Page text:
A new research has revealed that the human tongue can taste the "flavour" of carbon dioxide when bubbles of fizzy drinks break on it.
The study published in the journal 'Science,' revealed that similar to the way tongue detects the flavour of sour food, it also responds to the gases of carbonated or fermented drinks.
Neuroscientist at Columbia University in New York, Charles Zuker, is the man who found that a class of taste-receptor cells in the tongue responds to carbon dioxide.
He also specifically identified an enzyme called carbonic anhydrase 4 in the detection of the gas, reports the Independent.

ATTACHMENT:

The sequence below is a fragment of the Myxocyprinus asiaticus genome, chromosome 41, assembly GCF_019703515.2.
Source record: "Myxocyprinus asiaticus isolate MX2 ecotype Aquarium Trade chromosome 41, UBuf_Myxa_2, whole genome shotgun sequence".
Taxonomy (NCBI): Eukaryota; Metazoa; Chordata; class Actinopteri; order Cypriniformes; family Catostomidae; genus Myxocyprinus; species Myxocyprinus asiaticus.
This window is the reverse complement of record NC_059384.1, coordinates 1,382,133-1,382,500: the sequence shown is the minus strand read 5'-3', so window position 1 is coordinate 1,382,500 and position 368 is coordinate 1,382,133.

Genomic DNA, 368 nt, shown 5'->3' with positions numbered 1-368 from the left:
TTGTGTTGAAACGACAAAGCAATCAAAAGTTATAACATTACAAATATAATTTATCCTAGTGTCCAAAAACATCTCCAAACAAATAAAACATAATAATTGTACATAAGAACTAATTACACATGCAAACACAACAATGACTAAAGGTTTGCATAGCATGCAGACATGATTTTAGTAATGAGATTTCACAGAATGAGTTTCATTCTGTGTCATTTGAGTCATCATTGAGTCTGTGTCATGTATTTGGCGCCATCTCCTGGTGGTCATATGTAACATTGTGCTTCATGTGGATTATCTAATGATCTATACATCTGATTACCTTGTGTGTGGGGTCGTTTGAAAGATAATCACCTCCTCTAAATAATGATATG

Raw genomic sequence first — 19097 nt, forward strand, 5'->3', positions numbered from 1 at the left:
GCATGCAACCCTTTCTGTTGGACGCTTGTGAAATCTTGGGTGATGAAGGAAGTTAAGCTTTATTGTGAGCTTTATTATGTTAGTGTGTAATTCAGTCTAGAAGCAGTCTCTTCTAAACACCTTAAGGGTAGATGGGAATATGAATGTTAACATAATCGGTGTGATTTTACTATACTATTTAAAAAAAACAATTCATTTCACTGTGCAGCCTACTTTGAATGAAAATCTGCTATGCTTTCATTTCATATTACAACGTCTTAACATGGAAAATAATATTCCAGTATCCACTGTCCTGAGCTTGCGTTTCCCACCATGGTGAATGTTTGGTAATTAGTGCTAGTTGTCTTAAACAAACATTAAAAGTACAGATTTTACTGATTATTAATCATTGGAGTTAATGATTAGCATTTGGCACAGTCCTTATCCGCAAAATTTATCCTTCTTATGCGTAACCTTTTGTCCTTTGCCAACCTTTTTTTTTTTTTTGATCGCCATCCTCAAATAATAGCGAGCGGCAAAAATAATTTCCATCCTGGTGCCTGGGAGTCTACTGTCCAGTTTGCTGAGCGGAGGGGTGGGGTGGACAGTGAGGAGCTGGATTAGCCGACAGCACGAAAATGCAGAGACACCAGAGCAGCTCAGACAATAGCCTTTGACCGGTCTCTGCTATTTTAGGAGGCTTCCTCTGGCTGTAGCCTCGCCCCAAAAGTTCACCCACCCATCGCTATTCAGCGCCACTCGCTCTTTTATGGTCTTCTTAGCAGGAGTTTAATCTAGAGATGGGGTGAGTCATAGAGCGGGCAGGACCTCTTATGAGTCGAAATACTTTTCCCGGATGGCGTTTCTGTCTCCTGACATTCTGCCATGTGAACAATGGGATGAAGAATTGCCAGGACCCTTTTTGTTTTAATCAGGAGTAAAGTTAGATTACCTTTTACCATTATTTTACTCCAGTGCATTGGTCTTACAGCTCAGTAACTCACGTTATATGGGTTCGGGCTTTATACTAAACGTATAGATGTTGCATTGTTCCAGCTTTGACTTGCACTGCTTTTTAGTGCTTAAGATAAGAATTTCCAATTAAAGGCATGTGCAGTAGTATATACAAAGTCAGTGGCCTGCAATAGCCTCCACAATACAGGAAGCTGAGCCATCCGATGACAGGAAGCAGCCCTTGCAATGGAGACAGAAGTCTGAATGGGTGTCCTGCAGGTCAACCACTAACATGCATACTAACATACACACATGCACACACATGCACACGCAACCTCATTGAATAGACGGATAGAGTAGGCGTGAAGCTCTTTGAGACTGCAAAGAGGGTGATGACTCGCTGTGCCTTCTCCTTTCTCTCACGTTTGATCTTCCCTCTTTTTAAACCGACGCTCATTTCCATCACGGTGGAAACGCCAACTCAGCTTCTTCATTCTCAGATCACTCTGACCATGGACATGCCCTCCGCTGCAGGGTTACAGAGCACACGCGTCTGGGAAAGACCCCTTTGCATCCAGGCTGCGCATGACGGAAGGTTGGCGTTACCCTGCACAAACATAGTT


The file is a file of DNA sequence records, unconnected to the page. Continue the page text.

The research was conducted on laboratory mice genetically modified to lack sour-sensing taste cells.
The scientists apparently found that the mice also lacked the ability to detect carbon dioxide in carbonated water.
However, those that did retain the sour-sensing cells showed a neurological response when drinking carbonated water.
The study also explains the the reason why people do not get the taste of champagne, beer and other fizzy drinks when on an acetazolamide, a prophylactic taken to avert altitude sickness.